Ground Lamb Kebabs with Turkish Hot Peppers

Adana Kebab


Preparation info

  • Difficulty


  • Serves


Appears in

Planet Barbecue

Planet Barbecue

By Steven Raichlen

Published 2010

  • About

It’s war in Turkish barbecue and Adana has fired the first salvo. The grill masters of Turkey’s fourth largest city have trademarked their spicy ground lamb kebab that’s flavored with the blood-red flakes of a local chile pepper named for a town in nearby Syria, Aleppo. The move outraged grill masters in the rival city of Gaziantep, an ancient Silk Road trading post equally renowned for its grilled ground lamb kebabs—one version flavored with local hot peppers, others made with the surreally green local pistachio nuts or a variety of fragrant seasonal fruits. Of course, these are just two barbecue hot spots in a country where grilling is a national obsession and ancient art, not to mention the birthplace, linguistically speaking at least, of shish kebab, which takes its name from the Turkish words for sword, shish, and meat, kebab.

The basic recipe for all Turkish ground lamb kebabs starts with chopped meat from the shoulder, leg, or breast, depending on the preference of the grill master, and waxy white tail fat; the flavorings are custom mixed. Each type of kebab goes on its own skewer—a narrow metal strip, a wide metal strip, a square bar, and so on—so the grill master can tell the cooked kebabs apart. If you like your lamb crusty on the outside, spice-blasted and succulent inside, and served sizzling hot off the coals, these kebabs have your name on them.


  • 1 to 2 tablespoons Aleppo pepper, or 1 to 3 teaspoons hot red pepper flakes and 2 teaspoons fresh lemon juice
  • pounds finely chopped ground lamb
  • ¼ cup finely chopped fresh flat-leaf parsley
  • 1 tablespoon sweet or hot paprika, preferably Turkish
  • teaspoons Coarse salt (kosher or sea)
  • ½ teaspoon Freshly ground black pepper
  • 2 large or 4 small pieces of lavash
  • Onion Relish

You’ll also Need

  • Flat metal skewers


Advance Preparation


  1. Place the Aleppo pepper in a small bowl with 1 tablespoon of hot water. Let stand until pastelike, about 5 minutes.
  2. Place the ground lamb in a mixing bowl. Add the pepper paste, parsley, paprika, salt, and black pepper. After lightly wetting your hands with cold water, knead the lamb mixture together by hand, squeezing out any air bubbles.
  3. Divide the lamb mixture into 4 equal portions. Mold the lamb mixture onto the skewers to make flat skinless sausages that are about 7 inches long, 1 inch wide, and ½ inch thick, pinching the meat with your thumb, middle finger, and ring finger. Place the kebabs on a baking dish with raised sides, or on a platter lined with plastic wrap. Refrigerate the kebabs, covered, until you are ready to grill.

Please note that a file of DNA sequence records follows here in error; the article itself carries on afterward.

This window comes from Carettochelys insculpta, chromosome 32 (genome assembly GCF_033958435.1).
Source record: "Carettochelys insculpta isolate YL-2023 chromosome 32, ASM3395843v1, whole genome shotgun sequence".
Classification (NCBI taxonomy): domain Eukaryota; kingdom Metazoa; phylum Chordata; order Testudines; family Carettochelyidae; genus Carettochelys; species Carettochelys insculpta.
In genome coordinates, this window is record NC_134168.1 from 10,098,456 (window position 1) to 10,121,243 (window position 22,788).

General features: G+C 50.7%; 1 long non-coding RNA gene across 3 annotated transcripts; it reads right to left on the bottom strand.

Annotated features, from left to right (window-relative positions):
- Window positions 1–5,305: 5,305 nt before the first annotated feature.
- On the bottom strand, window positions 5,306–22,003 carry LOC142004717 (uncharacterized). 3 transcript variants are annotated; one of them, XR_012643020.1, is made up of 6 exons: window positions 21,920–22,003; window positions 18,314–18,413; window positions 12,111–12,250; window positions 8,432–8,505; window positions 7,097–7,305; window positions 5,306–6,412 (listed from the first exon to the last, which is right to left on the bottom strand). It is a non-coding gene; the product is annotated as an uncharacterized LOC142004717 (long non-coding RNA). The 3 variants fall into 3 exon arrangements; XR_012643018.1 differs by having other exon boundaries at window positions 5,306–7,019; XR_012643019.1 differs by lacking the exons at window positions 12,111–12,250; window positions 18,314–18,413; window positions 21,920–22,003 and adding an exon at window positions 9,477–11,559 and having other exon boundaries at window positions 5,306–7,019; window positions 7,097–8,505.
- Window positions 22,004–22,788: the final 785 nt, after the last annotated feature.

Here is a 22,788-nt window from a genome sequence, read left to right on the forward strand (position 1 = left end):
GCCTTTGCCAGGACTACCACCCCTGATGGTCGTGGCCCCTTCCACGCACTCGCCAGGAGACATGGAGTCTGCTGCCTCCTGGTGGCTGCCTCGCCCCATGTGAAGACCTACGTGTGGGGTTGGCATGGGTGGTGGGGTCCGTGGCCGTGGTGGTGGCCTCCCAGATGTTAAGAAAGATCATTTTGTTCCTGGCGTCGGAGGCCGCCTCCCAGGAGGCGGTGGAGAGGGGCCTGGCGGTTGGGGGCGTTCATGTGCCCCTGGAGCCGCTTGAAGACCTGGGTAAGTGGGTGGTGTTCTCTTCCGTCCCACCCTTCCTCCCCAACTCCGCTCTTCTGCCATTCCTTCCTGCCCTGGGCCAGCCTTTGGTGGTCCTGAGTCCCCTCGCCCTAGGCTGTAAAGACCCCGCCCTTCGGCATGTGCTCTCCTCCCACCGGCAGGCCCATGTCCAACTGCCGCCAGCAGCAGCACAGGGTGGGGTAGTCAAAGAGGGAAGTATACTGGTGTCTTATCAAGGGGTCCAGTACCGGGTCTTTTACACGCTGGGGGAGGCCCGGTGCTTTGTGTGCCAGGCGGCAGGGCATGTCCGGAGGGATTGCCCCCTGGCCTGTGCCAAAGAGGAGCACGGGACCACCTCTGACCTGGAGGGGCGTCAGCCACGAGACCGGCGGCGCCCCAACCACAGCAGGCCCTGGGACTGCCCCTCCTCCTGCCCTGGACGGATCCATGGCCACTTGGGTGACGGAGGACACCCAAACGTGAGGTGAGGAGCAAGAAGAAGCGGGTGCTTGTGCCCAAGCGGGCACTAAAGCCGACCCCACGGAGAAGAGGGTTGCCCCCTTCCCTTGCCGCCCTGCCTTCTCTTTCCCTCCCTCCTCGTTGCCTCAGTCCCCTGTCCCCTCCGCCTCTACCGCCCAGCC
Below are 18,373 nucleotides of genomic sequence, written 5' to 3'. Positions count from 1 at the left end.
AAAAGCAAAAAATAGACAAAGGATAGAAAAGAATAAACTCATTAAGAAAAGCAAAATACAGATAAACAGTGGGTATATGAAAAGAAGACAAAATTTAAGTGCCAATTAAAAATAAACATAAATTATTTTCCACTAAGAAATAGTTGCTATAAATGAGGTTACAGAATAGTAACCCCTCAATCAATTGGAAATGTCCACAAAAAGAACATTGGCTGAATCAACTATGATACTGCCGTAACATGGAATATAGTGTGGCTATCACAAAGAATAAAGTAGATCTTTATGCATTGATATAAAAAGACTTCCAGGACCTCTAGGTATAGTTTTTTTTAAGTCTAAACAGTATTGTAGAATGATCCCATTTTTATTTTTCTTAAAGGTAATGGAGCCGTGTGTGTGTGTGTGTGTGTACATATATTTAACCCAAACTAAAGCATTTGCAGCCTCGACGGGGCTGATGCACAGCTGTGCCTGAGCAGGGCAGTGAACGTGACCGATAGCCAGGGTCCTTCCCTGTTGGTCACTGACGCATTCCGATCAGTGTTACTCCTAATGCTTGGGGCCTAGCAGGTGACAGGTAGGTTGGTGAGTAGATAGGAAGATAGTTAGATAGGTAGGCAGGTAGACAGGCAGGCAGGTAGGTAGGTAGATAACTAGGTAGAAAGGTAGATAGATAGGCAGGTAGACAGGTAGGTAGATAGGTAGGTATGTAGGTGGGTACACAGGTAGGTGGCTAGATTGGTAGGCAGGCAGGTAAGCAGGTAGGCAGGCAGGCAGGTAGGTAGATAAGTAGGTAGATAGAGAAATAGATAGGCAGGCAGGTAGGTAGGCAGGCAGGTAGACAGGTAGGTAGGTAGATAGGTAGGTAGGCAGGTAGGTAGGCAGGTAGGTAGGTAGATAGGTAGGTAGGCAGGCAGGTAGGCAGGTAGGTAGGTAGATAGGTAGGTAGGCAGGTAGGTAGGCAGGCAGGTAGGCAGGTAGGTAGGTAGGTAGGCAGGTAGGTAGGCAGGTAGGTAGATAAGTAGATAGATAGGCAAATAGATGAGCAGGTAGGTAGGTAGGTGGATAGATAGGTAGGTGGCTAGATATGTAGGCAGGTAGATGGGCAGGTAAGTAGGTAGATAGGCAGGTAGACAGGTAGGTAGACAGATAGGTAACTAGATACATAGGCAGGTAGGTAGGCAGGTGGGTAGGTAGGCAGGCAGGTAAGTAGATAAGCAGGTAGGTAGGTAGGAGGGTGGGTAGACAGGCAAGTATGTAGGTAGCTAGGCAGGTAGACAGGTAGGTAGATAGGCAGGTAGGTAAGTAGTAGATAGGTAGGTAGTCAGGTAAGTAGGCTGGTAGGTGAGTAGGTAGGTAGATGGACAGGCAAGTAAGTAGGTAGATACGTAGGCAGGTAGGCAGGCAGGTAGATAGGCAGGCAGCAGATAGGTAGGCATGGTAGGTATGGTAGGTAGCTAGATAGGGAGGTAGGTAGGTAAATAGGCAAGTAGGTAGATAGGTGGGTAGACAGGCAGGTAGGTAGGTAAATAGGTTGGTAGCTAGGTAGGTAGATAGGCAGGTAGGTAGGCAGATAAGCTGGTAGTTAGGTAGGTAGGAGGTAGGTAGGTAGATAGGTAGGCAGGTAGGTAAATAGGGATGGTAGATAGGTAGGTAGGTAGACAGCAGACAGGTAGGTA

4. Set up the grill for direct grilling and preheat it to high. Or, set up the grill for grateless grilling, following the instructions here.
  5. When ready to cook, brush and generously oil the grill grate, if using. Arrange the kebabs over the heat and grill them until browned outside and cooked to taste, 3 to 4 minutes per side for medium. (Turks prefer their meat well-cooked.)
  6. Using the lavash to protect your hands, slide the grilled kebabs off the skewers onto a platter or plates. Blot the lamb fat off the kebabs onto the lavash, then grill it until lightly toasted, 1 to 2 minutes per side, turning with tongs. Watch the lavash; it can burn quickly. Cut the toasted lavash into 4-inch squares for serving with the lamb, and serve at once with the onion relish on the side.


Once you have mastered the basics of Turkish ground lamb kebabs—the ratio of meat to fat, how to mold the meat on the skewer, grateless grilling, and so on—you can make an almost endless variety of skewers. This is exactly what Mustafa Demircan did for me on a recent visit to Istanbul. Demircan owns what may be the most highfalutin grill restaurant in Turkey—Mabeyin—housed in a nineteenth century sultanic mansion (you can read more about him and the restaurant here). Here are some of the classic kebabs. Serve them with lavash and the Onion Relish.